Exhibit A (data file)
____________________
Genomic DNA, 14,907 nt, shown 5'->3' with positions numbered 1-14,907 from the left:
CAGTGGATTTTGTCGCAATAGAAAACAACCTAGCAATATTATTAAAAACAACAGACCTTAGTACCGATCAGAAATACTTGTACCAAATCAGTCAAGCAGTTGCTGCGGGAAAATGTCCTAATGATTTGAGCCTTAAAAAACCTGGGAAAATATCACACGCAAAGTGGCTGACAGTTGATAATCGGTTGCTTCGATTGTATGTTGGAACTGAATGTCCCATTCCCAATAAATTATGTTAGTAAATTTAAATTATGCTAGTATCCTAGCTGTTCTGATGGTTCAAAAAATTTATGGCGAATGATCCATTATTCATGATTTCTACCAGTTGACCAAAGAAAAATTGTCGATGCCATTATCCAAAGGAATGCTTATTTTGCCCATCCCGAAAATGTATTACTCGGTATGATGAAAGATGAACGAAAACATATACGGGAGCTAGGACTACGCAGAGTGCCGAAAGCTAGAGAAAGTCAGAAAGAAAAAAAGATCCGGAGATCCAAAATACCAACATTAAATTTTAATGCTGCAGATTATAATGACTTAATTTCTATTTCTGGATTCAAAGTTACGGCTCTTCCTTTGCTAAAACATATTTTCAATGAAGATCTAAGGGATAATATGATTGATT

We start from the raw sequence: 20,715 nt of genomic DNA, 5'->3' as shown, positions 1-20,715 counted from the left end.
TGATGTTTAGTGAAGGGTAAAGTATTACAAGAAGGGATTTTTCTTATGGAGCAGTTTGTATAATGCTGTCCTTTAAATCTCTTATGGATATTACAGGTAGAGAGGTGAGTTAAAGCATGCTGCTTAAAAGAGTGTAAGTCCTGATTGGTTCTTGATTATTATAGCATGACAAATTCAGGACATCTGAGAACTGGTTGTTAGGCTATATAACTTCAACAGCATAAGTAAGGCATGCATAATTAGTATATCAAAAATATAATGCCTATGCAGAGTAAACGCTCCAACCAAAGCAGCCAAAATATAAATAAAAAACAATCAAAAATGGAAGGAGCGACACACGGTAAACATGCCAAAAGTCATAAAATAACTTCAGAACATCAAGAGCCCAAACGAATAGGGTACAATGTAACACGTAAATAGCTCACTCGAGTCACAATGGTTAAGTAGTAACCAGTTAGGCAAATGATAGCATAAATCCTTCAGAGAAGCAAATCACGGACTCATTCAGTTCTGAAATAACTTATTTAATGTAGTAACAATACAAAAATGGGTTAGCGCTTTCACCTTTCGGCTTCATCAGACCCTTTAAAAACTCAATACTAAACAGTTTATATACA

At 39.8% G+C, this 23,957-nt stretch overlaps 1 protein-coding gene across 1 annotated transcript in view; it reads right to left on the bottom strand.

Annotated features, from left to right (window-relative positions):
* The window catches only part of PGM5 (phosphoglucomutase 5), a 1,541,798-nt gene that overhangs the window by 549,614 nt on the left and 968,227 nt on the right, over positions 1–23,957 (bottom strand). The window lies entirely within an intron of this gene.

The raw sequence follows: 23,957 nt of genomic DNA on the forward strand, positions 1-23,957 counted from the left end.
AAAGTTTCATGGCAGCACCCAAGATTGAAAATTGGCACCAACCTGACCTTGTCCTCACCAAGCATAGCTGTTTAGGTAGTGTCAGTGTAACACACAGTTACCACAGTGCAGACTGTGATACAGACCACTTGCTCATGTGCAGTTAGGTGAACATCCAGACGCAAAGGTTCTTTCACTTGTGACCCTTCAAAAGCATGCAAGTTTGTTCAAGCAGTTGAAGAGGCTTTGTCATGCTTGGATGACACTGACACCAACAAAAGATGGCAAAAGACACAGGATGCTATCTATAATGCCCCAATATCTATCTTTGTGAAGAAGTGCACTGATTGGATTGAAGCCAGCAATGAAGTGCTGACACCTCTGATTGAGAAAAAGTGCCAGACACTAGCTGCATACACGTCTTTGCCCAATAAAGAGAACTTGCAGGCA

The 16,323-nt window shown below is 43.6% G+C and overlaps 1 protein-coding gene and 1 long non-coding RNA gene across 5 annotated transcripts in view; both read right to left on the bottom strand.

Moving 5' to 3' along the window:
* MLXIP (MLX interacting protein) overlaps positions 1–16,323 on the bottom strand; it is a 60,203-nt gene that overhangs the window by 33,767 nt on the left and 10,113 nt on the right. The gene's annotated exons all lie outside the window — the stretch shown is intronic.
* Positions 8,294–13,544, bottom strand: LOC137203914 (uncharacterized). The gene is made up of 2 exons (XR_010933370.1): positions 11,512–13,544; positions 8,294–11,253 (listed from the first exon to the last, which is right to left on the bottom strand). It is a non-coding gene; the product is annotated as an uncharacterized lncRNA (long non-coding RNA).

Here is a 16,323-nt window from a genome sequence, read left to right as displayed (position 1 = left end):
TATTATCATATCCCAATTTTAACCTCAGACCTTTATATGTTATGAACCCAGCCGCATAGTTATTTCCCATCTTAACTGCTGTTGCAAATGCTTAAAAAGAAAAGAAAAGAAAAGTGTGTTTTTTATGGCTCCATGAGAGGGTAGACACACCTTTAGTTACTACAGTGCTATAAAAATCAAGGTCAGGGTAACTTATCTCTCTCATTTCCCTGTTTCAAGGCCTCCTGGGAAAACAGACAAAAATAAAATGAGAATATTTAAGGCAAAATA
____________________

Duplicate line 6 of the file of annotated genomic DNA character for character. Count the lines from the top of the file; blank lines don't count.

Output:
Annotated features, from left to right (window-relative positions):